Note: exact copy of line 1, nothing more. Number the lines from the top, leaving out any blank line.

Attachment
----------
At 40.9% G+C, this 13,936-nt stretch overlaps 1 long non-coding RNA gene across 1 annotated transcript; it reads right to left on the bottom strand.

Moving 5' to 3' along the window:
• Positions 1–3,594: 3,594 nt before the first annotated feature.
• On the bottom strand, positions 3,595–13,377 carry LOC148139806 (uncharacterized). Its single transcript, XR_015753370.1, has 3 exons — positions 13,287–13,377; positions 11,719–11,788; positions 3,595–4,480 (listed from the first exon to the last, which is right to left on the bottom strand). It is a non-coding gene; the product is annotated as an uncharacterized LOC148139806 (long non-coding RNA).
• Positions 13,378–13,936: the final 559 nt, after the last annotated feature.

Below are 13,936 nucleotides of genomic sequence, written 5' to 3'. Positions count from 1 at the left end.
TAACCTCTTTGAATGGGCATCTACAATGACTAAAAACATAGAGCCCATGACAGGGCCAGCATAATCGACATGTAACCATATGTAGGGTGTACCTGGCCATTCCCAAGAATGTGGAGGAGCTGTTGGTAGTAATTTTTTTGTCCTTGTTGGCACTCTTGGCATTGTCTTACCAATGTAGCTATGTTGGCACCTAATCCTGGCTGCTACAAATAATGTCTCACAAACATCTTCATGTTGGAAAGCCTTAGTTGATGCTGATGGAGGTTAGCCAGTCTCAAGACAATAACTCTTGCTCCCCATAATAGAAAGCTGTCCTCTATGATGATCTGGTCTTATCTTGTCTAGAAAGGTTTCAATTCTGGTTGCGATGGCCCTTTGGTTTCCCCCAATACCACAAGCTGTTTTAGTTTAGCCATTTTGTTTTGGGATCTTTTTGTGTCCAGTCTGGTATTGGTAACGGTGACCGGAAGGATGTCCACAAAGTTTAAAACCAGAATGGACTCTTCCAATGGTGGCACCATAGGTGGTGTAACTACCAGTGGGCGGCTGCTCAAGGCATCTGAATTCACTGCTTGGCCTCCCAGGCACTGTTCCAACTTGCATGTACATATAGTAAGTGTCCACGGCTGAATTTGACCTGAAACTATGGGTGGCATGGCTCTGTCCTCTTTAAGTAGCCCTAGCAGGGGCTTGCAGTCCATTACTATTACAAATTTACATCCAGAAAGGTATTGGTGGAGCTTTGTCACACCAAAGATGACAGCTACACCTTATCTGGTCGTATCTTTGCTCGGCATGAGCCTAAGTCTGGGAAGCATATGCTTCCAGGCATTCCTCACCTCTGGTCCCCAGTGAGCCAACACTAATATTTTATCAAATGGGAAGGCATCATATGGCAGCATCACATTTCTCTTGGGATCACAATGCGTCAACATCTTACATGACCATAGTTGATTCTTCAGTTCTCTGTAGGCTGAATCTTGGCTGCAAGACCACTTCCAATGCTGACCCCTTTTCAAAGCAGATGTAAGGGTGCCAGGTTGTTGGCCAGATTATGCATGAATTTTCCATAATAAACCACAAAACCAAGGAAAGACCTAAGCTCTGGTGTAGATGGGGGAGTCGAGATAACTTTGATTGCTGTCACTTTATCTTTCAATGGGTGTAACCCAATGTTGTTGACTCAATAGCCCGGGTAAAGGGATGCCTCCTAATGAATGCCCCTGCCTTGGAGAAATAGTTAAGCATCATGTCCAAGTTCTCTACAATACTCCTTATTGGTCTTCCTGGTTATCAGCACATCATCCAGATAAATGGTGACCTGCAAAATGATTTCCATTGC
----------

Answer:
At 40.9% G+C, this 13,936-nt stretch overlaps 1 long non-coding RNA gene across 1 annotated transcript; it reads right to left on the bottom strand.